Eliminate the Risk of Shadow SaaS and Secure Corporate Data: A Comprehensive Guide

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SaaS applications, also known as Software-as-a-Service, have become increasingly popular in the corporate world. These applications offer organizations the ability to leverage technology and improve their business operations. However, along with the benefits they provide, SaaS applications also introduce a new security risk that needs to be addressed by security leaders. The existing security stack in many organizations does not enable complete control or comprehensive monitoring of SaaS application usage, leaving room for potential vulnerabilities.

LayerX, a leading cybersecurity company, has recently released a comprehensive guide titled “Let There Be Light: Eliminating the Risk of Shadow SaaS” to help security and IT teams address this security gap. The guide focuses on the challenges of shadow SaaS, which refers to the unauthorized use of SaaS applications for work purposes, and provides recommendations and controls to mitigate these risks. It also compares different security controls such as CASB (Cloud Access Security Broker), SASE (Secure Access Service Edge), and Secure Browser Extensions, explaining how each control operates and its effectiveness. The guide emphasizes the importance of understanding and managing shadow SaaS risks for all security leaders in modern organizations.

The guide highlights the risks associated with shadow SaaS. According to LayerX, 65% of SaaS applications used within organizations are not approved by IT, and 80% of workers admit to using unapproved applications. This means that a majority of organizations are potentially exposing their corporate data to external threats. The three main risks posed by shadow SaaS include data loss, identity theft and account takeover, and compliance and privacy violations.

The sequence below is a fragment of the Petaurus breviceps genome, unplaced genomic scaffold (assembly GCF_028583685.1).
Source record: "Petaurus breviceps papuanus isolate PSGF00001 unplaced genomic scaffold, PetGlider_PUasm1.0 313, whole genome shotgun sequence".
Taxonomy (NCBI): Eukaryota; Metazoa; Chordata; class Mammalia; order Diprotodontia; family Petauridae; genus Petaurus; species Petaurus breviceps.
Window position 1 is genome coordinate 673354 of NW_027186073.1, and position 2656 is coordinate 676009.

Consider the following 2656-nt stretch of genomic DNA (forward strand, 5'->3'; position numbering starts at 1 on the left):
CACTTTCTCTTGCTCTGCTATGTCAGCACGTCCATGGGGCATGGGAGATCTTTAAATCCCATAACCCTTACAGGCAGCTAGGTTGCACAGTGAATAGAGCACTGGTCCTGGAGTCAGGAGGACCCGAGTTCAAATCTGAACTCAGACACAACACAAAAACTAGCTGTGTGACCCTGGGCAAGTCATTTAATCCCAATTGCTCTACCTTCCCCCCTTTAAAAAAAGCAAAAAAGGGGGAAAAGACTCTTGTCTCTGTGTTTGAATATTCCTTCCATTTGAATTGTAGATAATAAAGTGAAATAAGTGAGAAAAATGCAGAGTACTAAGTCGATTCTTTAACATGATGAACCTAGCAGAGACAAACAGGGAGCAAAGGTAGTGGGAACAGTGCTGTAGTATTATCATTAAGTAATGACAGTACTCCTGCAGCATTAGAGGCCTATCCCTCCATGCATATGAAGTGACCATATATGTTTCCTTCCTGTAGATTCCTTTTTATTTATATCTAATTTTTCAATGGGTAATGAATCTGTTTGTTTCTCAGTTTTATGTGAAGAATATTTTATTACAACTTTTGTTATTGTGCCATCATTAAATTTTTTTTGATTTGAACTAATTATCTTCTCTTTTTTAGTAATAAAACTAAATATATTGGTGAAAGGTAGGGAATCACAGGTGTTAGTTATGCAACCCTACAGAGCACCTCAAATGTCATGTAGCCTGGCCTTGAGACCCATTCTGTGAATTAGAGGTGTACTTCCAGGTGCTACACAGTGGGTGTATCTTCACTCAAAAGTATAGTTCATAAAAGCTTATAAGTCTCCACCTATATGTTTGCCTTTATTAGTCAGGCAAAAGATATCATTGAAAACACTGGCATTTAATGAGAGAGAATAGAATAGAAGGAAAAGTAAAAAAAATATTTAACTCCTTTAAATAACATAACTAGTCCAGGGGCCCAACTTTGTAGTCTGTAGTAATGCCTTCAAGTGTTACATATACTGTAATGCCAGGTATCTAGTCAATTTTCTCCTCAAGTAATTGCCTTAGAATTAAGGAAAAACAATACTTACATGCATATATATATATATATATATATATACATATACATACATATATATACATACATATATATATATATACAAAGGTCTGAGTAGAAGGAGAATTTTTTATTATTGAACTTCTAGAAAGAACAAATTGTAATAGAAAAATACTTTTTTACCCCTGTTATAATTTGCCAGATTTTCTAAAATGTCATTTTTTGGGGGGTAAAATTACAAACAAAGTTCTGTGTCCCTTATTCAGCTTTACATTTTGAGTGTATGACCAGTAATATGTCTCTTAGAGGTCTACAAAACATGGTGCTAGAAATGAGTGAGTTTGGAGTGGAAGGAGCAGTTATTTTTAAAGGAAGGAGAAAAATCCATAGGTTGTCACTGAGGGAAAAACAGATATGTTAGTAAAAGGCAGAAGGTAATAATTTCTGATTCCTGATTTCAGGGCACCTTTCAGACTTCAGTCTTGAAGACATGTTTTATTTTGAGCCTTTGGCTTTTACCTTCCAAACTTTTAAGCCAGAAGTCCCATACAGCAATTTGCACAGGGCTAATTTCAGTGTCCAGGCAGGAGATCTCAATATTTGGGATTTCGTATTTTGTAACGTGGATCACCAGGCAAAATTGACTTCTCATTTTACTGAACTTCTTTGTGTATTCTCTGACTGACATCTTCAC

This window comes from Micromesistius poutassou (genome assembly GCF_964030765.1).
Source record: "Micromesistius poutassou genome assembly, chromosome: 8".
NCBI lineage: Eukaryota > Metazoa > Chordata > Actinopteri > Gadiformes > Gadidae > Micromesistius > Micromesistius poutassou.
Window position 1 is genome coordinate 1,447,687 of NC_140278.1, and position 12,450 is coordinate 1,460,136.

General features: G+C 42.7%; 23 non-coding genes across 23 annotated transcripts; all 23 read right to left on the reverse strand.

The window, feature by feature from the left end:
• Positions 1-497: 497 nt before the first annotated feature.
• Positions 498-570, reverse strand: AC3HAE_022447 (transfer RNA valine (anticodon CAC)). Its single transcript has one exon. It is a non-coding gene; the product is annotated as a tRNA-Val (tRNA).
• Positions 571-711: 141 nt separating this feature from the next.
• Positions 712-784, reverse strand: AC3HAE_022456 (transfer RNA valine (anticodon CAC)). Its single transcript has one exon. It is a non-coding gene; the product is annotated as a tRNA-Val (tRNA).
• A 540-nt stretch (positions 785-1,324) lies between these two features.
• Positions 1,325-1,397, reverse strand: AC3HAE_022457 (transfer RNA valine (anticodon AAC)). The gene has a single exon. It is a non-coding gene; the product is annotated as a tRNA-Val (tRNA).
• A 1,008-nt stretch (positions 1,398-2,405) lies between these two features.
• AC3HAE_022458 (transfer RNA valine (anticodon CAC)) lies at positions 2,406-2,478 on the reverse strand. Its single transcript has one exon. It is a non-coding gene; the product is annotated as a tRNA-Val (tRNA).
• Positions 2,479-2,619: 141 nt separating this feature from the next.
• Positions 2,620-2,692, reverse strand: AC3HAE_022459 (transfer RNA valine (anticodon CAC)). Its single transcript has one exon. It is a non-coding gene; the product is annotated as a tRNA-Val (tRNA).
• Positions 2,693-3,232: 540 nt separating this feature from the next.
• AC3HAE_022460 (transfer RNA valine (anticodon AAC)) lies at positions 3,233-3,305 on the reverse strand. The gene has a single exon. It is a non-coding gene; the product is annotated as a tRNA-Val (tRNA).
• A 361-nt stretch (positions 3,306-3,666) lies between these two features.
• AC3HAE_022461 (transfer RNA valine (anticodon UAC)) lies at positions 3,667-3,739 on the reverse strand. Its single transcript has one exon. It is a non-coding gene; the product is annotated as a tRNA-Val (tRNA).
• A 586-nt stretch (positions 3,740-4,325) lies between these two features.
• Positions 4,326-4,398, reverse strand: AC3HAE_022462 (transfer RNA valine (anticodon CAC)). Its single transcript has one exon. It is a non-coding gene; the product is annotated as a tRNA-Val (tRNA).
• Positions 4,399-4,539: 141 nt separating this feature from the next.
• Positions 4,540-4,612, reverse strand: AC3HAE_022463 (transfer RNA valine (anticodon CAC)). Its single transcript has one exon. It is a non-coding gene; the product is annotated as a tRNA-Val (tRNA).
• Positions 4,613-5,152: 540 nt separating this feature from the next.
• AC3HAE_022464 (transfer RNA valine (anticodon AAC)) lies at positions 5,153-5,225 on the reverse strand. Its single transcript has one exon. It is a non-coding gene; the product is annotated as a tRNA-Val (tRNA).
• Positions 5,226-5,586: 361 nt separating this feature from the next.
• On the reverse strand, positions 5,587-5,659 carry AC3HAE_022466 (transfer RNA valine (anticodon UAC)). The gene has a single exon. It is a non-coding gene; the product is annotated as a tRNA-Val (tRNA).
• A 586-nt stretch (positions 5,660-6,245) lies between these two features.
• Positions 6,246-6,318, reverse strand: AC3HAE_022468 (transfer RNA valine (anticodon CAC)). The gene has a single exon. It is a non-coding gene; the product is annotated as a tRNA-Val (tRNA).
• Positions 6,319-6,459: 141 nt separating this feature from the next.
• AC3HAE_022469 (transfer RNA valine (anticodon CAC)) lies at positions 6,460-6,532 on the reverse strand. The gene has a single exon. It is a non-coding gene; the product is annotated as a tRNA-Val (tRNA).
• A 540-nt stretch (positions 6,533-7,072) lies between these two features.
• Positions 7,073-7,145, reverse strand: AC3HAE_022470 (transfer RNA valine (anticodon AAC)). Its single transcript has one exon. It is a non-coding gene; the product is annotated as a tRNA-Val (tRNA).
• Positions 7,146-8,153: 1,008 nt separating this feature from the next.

Data loss is a significant concern when employees use various SaaS applications that may inadvertently expose sensitive data. For example, popular AI-driven chat applications like ChatGPT or other GenAI apps, spelling checkers, and apps that help manage data files can inadvertently leak sensitive information. Additionally, employees may unknowingly use maliciously created SaaS apps that are designed to deceive and lure employees into sharing sensitive data.

Identity theft and account takeover are also common risks when employees use their work email credentials and often reuse passwords across multiple SaaS applications. Attackers can exploit these recycled credentials and gain unauthorized access to corporate accounts, leading to potential data breaches and other malicious activities.

Compliance and privacy violations are another concern related to shadow SaaS. The exposure of private and sensitive data through unapproved SaaS applications can result in violations of privacy regulations, jeopardizing the integrity of an organization’s compliance efforts.

To mitigate the risks associated with shadow SaaS, the guide proposes a three-pronged approach: app discovery, user monitoring, and active enforcement. Each aspect of this approach is thoroughly explained, providing security leaders with a roadmap to effectively protect their systems and resources. The guide also compares two options for shadow SaaS mitigation: the traditional Proxy approach and the browser-based solution.